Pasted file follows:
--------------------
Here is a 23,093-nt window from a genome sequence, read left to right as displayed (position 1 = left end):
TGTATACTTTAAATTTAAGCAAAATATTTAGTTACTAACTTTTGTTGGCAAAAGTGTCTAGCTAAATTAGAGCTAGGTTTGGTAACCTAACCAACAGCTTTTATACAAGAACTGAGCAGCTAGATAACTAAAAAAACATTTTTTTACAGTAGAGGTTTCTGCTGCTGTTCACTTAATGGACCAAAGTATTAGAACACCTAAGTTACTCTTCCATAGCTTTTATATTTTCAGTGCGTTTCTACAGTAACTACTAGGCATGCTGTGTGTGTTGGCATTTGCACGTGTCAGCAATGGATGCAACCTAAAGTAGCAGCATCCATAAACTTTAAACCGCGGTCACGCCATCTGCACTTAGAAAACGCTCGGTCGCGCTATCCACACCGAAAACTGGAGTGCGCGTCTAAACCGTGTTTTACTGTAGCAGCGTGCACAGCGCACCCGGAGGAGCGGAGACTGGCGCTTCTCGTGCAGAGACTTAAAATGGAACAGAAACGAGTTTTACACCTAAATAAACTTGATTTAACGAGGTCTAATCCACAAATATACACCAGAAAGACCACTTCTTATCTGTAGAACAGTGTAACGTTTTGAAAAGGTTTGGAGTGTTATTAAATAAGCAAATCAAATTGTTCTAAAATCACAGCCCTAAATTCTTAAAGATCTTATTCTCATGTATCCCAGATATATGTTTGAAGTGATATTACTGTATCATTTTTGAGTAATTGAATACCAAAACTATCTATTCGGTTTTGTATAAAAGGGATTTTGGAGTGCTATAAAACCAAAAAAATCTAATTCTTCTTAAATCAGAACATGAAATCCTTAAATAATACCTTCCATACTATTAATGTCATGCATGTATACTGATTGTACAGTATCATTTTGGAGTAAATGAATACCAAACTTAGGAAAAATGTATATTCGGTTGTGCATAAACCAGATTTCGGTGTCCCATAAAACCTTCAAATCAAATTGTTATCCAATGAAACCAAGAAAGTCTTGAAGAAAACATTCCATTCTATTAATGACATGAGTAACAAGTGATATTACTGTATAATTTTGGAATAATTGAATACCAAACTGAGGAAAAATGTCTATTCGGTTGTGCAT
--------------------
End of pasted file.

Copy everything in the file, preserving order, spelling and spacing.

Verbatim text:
Here is a 23,093-nt window from a genome sequence, read left to right as displayed (position 1 = left end):
TGTATACTTTAAATTTAAGCAAAATATTTAGTTACTAACTTTTGTTGGCAAAAGTGTCTAGCTAAATTAGAGCTAGGTTTGGTAACCTAACCAACAGCTTTTATACAAGAACTGAGCAGCTAGATAACTAAAAAAACATTTTTTTACAGTAGAGGTTTCTGCTGCTGTTCACTTAATGGACCAAAGTATTAGAACACCTAAGTTACTCTTCCATAGCTTTTATATTTTCAGTGCGTTTCTACAGTAACTACTAGGCATGCTGTGTGTGTTGGCATTTGCACGTGTCAGCAATGGATGCAACCTAAAGTAGCAGCATCCATAAACTTTAAACCGCGGTCACGCCATCTGCACTTAGAAAACGCTCGGTCGCGCTATCCACACCGAAAACTGGAGTGCGCGTCTAAACCGTGTTTTACTGTAGCAGCGTGCACAGCGCACCCGGAGGAGCGGAGACTGGCGCTTCTCGTGCAGAGACTTAAAATGGAACAGAAACGAGTTTTACACCTAAATAAACTTGATTTAACGAGGTCTAATCCACAAATATACACCAGAAAGACCACTTCTTATCTGTAGAACAGTGTAACGTTTTGAAAAGGTTTGGAGTGTTATTAAATAAGCAAATCAAATTGTTCTAAAATCACAGCCCTAAATTCTTAAAGATCTTATTCTCATGTATCCCAGATATATGTTTGAAGTGATATTACTGTATCATTTTTGAGTAATTGAATACCAAAACTATCTATTCGGTTTTGTATAAAAGGGATTTTGGAGTGCTATAAAACCAAAAAAATCTAATTCTTCTTAAATCAGAACATGAAATCCTTAAATAATACCTTCCATACTATTAATGTCATGCATGTATACTGATTGTACAGTATCATTTTGGAGTAAATGAATACCAAACTTAGGAAAAATGTATATTCGGTTGTGCATAAACCAGATTTCGGTGTCCCATAAAACCTTCAAATCAAATTGTTATCCAATGAAACCAAGAAAGTCTTGAAGAAAACATTCCATTCTATTAATGACATGAGTAACAAGTGATATTACTGTATAATTTTGGAATAATTGAATACCAAACTGAGGAAAAATGTCTATTCGGTTGTGCAT